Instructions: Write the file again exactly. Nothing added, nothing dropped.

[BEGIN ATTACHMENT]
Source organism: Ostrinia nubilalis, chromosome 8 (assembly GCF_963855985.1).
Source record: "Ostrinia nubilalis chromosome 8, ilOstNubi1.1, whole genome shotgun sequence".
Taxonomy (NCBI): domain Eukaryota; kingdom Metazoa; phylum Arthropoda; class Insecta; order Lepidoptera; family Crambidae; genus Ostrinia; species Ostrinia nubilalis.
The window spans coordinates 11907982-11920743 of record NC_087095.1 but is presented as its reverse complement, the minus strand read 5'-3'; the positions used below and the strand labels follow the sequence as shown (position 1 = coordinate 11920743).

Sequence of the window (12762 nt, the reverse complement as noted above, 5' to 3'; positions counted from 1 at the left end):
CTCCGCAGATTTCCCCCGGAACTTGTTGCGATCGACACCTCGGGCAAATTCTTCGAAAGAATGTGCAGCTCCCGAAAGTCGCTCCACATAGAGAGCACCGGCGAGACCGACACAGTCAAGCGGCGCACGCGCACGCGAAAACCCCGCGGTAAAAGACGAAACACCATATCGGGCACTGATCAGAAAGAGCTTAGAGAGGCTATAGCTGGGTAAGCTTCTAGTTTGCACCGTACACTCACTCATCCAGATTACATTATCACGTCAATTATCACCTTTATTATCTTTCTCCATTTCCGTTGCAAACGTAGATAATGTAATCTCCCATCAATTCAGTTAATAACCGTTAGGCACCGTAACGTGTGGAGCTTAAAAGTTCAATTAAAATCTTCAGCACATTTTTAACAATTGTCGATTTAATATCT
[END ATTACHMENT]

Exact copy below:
Source organism: Ostrinia nubilalis, chromosome 8 (assembly GCF_963855985.1).
Source record: "Ostrinia nubilalis chromosome 8, ilOstNubi1.1, whole genome shotgun sequence".
Taxonomy (NCBI): domain Eukaryota; kingdom Metazoa; phylum Arthropoda; class Insecta; order Lepidoptera; family Crambidae; genus Ostrinia; species Ostrinia nubilalis.
The window spans coordinates 11907982-11920743 of record NC_087095.1 but is presented as its reverse complement, the minus strand read 5'-3'; the positions used below and the strand labels follow the sequence as shown (position 1 = coordinate 11920743).

Sequence of the window (12762 nt, the reverse complement as noted above, 5' to 3'; positions counted from 1 at the left end):
CTCCGCAGATTTCCCCCGGAACTTGTTGCGATCGACACCTCGGGCAAATTCTTCGAAAGAATGTGCAGCTCCCGAAAGTCGCTCCACATAGAGAGCACCGGCGAGACCGACACAGTCAAGCGGCGCACGCGCACGCGAAAACCCCGCGGTAAAAGACGAAACACCATATCGGGCACTGATCAGAAAGAGCTTAGAGAGGCTATAGCTGGGTAAGCTTCTAGTTTGCACCGTACACTCACTCATCCAGATTACATTATCACGTCAATTATCACCTTTATTATCTTTCTCCATTTCCGTTGCAAACGTAGATAATGTAATCTCCCATCAATTCAGTTAATAACCGTTAGGCACCGTAACGTGTGGAGCTTAAAAGTTCAATTAAAATCTTCAGCACATTTTTAACAATTGTCGATTTAATATCT